Organize modules into services!

Cleanly organizing modulescript instances can be difficult, so I took a look at how roblox does things and thought maybe it would look neat to create a module to make require less of a chore.

local modules = require(game.ReplicatedStorage.ServiceModules);

modules:AddService("ExampleService", game.ReplicatedStorage.ExampleModule, { present = true });

-- Equivalent to modules.ExampleService when present = true
local ExampleModule = modules:GetService("ExampleService");

The modules are only require()'d if they are marked as present or retrieved with :GetService() and the result from require is cached to make sure they only run once, like they would normally (this might be useless since I think this how require normally works anyway)

Of course, a downside to this is the loss of type information and autocomplete (if you export types from modules you have to require them directly), which can probably be worked around but it would have to really push LuaU type system to its limits and I haven’t worked it out that far yet.

But it can definitely make using multiple modulescripts less tedious, for example:

local ServiceA, ServiceB = modules:GetServices("ServiceA", "ServiceB");



The source for the module is here:

local module = {}

Loaded = {};

-- Modules parented to this module will become services automatically.

-- present: Whether or not the service is accessible via module.[name], and loaded as soon as this module loads.
-- move: If true, the ModuleScript passed is parented to the module instead of creating a reference.
function module:AddService(name: string, service: ModuleScript, properties: { present: boolean, move: boolean })
	properties = properties or {};
	if script:FindFirstChild(name) then
		warn("Service module \"" .. name .. "\" already exists!");
	if not service then
		error("Expecting ModuleScript for argument #2, got nil.");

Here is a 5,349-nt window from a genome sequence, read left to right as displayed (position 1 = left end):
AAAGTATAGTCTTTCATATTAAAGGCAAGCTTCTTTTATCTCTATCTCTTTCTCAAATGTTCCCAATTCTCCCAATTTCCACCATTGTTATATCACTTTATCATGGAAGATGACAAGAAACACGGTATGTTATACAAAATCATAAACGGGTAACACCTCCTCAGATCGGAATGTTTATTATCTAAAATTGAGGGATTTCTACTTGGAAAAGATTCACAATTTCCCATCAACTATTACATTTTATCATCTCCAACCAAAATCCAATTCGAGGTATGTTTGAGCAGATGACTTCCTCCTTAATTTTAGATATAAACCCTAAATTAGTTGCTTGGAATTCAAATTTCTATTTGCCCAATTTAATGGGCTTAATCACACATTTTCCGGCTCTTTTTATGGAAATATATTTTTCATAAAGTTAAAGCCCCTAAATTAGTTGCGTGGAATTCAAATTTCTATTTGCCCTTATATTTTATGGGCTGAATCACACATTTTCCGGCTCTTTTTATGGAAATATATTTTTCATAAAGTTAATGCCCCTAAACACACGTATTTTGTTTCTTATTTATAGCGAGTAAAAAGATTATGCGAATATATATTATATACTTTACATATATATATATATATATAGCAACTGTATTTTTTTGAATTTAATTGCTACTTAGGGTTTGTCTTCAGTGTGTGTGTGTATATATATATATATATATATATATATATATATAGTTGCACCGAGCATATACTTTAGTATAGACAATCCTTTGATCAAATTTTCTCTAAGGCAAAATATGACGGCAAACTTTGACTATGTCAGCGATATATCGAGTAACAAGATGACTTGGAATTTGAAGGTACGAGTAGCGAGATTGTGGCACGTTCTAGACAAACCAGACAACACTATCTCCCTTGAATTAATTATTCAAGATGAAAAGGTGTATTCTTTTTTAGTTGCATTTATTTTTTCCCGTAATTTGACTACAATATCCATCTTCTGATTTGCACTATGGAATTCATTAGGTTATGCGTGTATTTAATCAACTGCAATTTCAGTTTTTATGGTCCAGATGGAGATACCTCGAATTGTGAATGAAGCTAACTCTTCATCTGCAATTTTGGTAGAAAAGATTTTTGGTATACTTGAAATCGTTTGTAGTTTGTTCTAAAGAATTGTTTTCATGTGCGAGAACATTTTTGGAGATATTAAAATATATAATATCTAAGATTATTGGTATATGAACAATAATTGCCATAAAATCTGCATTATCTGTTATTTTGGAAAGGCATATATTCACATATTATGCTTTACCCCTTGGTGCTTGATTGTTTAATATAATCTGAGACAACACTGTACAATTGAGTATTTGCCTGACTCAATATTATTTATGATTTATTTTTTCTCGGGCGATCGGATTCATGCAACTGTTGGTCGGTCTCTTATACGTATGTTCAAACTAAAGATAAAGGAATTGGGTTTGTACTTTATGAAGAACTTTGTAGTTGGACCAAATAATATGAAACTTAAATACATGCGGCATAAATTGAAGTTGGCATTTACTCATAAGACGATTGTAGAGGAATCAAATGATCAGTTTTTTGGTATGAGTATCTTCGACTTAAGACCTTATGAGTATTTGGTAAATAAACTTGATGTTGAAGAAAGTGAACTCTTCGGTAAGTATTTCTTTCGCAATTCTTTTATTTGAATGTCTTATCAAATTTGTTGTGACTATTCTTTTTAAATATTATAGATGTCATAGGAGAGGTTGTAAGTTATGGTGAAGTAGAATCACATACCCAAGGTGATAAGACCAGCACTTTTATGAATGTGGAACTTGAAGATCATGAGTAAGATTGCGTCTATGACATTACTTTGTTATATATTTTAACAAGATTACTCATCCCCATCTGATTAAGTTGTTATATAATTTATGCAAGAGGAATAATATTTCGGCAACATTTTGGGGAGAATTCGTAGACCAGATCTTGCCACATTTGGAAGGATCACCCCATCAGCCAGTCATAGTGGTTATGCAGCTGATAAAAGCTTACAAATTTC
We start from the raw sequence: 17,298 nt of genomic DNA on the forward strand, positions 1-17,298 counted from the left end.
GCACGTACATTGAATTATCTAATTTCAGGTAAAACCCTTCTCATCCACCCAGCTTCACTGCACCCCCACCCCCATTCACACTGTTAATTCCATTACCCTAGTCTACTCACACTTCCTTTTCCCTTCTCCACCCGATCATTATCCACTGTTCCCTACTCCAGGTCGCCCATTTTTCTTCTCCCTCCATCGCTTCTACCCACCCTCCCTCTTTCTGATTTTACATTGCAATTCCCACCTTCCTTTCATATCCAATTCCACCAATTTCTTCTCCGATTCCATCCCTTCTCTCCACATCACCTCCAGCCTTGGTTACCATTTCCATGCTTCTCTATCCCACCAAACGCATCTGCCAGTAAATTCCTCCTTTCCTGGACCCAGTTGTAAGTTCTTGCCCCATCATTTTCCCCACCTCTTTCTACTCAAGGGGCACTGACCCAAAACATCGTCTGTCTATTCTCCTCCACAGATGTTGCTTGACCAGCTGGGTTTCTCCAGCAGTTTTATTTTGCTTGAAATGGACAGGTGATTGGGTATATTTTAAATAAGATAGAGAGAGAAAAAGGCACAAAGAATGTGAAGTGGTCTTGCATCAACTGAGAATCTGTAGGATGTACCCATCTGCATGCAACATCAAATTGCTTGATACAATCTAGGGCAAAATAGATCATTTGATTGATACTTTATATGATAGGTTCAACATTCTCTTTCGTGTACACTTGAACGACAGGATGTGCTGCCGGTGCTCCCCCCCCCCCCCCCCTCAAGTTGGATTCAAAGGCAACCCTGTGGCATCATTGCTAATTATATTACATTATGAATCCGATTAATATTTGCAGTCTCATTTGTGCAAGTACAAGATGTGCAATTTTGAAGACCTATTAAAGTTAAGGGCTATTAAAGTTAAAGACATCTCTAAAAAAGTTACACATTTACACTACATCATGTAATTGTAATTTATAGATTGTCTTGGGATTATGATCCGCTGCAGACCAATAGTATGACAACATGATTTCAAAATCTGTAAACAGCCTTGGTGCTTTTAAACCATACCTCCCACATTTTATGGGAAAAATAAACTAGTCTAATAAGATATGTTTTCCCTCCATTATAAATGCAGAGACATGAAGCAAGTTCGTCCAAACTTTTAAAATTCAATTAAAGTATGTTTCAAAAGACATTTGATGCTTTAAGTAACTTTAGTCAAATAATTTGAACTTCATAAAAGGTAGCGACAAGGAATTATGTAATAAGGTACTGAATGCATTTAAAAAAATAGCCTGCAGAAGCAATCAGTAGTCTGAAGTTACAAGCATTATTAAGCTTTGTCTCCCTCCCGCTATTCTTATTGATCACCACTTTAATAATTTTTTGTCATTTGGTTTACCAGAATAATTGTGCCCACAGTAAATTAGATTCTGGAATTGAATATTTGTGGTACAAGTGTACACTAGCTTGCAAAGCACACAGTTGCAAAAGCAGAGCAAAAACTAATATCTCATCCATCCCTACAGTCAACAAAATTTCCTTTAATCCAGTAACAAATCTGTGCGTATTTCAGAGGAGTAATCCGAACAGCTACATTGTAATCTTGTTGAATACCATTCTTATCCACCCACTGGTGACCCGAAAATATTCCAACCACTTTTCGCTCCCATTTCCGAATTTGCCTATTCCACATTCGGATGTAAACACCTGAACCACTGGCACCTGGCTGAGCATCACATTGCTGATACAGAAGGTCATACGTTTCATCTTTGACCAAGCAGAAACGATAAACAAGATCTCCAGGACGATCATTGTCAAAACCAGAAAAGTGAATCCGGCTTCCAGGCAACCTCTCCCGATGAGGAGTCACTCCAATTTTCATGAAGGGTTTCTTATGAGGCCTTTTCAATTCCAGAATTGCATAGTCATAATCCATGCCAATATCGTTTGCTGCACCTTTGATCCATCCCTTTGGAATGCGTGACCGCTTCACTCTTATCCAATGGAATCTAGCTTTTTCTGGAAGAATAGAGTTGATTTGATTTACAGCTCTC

if typeof(service) ~= "Instance" then
		error(if typeof(service) ~= "Instance" then "Expecting ModuleScript for argument #2, got " .. typeof(service) else "Expecting ModuleScript for argument #2, got " .. module.ClassName)
	if properties.move then
		service.Name = name;
		service.Parent = script;
		local ref ="ObjectValue");
		ref.Name = name;
		ref.Value = service;
		ref.Parent = script;
	if properties.present then
		module[name] = service;

function module:GetService(name: string)
	if not name then
		error("Expecting string for argument #1, got nil");
	if Loaded[name] then
		return Loaded[name];
	local m = script:FindFirstChild(name);
	if not m then
	-- AddService parents an ObjectValue to avoid cloning the script, so modules can still expect to stay where they are in the heirarchy.
	if m:IsA("ObjectValue") then
		m = m.Value;
	local service = require(m);
	Loaded[name] = service;
	return service;

function module:GetServices(...: string)
	local names = { ... };
	local result = {};
	for i, v in pairs(names) do
		table.insert(result, module:GetService(v));
	return unpack(result);

-- Load present modules.
for i,v in pairs(script:GetChildren()) do
	if (v:IsA("ModuleScript") or v:IsA("ObjectValue")) and v:HasTag("Present") then
		local service = if v:IsA("ModuleScript") then require(v) else require(v.Value);
		Loaded[] = service;
		module[] = service;

return module

Not really.

It’s only really a chore when you don’t know what you’re doing.

Reinventing the wheel.

If only there was a built-in function that loads modules plus doesn’t have this problem.

Moral of the story: you’re reinventing Knit’s architecture (and inherent flaw).

Pro-tip - use folders to organize services:

I know you can use folders. The point is not to have to go through folders for every module, even if you shorten the path with a variable it can still be annoying to type out when you need to use them a lot.

Calling them services just sounds cooler but realistically this is just aiming to sprinkle sugar on require, it just happens to be the same thing Knit did(minus getting multiple at once).

Also why do people make things like Knit, there’s a similar thing for Unity called Futile.

Sure— I understand that, but at the end of the day, it’s something sweet at the cost of something sour; losing out on autocomplete and typechecking.